• Communication skills. Like I was saying before, designers tend to live in a world of free-flowing ideas and endless possibilities, so getting them to hammer down exact details and be excellent about follow-up and be pro-active about communication is not going to be their instinct, but that doesn't mean that all designers are poor communicators. You just have to search for them. Lesson: Be very clear about your expectations in the project and don't be afraid to request specific communication practices. Search for someone who already has good communication, but give them a little slack if they're not up to your standards. It's very rare to find a truly excellent designer that has perfect communication skills. It goes against the way they were created.
  • Find out what they know and don't know. Don't just assume that designers have studied marketing. I think this is the most common mis-conception when mompreneurs hire designers. The reality is that most designers have never taken a marketing course in their life! Find someone, or a firm, that has a background in marketing. Understand how to separate the design (art) aspect from the strategy aspect of the project. So many designers claim to be branding experts, but when I study their work, it's obvious that to them, branding means they know how to create a color scheme and how to make everything coordinate well together. It does NOT say to me that they know how to make my image convey the true spirit of my business and how to speak clearly to my audience. I'm not sure they will keep my business goals in mind when creating my logo, but I can be sure that it will match my new coral handbag that's in style this season. Be sure to convey your business goals to them and if they don't have marketing background, remind them of those goals and your audience over the course of the project. Lesson: find out if their strengths lie in the art aspect, or the business aspect of design. Ideally, find a designer or agency that has both, but don't assume that just because they say they are branding experts, that they really know what that means. Make them prove it!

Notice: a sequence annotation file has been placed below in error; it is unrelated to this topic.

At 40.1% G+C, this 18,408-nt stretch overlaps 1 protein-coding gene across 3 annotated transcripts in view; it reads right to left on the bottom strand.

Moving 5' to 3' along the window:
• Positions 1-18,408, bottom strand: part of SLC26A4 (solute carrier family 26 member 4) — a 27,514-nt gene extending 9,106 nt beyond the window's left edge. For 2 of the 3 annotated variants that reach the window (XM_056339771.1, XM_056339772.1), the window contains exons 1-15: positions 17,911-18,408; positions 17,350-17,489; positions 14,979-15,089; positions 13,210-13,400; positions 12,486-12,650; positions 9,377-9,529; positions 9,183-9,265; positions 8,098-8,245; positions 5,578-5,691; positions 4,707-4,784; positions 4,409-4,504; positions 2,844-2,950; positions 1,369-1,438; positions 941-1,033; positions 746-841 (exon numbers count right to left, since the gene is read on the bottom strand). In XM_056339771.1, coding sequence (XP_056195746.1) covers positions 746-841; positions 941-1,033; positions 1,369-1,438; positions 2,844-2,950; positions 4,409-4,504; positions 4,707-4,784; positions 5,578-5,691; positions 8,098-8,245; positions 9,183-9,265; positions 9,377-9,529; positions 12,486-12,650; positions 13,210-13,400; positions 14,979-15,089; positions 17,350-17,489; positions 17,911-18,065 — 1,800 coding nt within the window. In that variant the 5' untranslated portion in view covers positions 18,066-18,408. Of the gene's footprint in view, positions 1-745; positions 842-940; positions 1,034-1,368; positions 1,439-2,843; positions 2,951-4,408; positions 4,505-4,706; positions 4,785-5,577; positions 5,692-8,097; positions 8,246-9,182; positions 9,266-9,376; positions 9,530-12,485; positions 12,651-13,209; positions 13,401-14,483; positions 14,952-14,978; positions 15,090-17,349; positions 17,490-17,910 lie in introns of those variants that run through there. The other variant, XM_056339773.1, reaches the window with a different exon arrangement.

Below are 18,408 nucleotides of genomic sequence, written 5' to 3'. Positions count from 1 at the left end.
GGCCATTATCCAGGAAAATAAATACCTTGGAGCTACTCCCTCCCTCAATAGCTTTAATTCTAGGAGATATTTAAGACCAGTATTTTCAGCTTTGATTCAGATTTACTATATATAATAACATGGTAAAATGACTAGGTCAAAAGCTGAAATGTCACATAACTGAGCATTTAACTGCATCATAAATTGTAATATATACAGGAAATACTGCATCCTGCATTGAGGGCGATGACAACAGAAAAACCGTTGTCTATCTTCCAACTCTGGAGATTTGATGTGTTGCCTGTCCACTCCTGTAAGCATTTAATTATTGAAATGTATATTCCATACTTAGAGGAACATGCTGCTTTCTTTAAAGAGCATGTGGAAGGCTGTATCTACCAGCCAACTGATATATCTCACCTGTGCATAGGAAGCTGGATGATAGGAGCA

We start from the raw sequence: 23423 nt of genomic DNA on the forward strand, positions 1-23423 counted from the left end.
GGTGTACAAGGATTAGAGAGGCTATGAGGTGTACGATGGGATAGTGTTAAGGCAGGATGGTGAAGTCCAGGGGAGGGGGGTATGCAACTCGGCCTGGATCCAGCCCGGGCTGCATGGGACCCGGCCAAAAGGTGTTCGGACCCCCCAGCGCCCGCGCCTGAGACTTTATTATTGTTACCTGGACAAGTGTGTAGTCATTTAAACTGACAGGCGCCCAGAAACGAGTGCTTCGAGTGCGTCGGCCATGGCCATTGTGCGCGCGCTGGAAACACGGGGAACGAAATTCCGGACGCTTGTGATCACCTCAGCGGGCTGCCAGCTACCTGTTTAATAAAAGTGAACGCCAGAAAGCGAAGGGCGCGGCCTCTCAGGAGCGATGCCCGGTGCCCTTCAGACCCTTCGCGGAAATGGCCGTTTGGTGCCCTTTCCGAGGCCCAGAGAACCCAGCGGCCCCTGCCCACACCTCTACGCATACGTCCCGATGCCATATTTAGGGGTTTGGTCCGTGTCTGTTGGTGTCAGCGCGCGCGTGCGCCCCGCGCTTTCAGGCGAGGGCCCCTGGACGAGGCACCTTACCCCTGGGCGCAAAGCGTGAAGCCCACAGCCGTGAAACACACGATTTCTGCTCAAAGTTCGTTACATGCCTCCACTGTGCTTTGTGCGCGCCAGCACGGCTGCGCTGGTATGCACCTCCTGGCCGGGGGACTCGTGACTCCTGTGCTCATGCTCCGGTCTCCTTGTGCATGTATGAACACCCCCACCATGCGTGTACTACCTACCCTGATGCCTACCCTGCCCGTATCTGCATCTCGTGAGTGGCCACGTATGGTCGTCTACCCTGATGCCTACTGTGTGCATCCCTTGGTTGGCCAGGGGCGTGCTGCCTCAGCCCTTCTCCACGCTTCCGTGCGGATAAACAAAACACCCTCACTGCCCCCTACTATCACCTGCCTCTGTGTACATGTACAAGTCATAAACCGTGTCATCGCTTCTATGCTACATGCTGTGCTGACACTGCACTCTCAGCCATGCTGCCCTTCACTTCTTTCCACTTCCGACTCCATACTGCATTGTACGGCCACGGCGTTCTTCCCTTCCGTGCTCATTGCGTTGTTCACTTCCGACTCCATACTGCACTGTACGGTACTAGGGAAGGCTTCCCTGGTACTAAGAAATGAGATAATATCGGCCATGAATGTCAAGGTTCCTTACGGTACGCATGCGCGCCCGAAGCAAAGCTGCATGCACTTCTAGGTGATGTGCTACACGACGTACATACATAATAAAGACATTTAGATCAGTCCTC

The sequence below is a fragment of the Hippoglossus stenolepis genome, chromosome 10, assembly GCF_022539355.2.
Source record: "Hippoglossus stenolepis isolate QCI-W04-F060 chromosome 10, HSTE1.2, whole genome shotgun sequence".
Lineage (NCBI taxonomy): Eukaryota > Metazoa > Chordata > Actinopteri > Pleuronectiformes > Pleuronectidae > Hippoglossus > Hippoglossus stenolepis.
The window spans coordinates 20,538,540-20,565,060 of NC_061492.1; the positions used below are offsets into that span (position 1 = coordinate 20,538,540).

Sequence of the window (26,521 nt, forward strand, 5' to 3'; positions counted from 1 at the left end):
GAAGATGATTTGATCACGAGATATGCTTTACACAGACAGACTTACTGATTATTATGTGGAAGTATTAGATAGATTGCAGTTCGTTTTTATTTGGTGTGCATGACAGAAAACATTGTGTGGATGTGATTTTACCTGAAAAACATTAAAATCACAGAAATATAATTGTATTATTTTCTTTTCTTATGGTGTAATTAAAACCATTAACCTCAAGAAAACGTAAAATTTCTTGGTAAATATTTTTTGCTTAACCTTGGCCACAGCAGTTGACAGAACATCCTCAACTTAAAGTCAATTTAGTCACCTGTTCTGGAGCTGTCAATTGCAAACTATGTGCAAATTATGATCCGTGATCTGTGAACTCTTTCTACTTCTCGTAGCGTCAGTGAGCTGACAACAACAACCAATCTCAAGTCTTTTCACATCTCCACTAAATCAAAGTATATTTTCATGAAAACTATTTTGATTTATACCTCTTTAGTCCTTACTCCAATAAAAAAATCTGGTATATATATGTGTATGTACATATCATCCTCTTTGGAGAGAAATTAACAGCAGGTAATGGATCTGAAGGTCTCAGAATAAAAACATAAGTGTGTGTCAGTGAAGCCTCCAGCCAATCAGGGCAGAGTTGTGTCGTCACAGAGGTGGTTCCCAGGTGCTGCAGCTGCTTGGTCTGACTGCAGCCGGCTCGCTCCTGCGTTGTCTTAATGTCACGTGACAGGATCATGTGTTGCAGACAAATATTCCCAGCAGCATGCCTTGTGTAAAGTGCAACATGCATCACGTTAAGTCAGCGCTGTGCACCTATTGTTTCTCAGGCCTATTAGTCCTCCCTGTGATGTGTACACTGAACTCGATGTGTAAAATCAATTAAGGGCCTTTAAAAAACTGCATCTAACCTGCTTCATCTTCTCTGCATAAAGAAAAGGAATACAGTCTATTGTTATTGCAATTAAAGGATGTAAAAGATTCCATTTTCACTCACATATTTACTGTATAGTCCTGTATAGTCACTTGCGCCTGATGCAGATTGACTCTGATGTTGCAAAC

• Find a good fit. I see mis-matched designers and clients over and over again. The way to get the best result when working with a designer is to make sure you are compatible with the designer in the first place. Some people just mesh well together and that creates the best synergy for creating the best design. Design extends beyond a tactical job you are hiring someone to do. It crosses the boundary of order and organization and requires someone to intimately try to search inside your brain and pull something out that you are not able to pull out yourself. You are often unable to speak the words that convey what you want to appear on the page. The designer has the complicated task of magically translating your unspoken ideas and to do it in a way that appeals to the customers you are trying to reach. They often make decisions based on a "gut feeling" and those feelings are often right. Lesson: Find someone you trust because you have a good feeling about them. Give them a little breathing space and trust them. Try to make their life easier by being as clear as you can be about what's inside your head. Don't make them pull something out of thin air.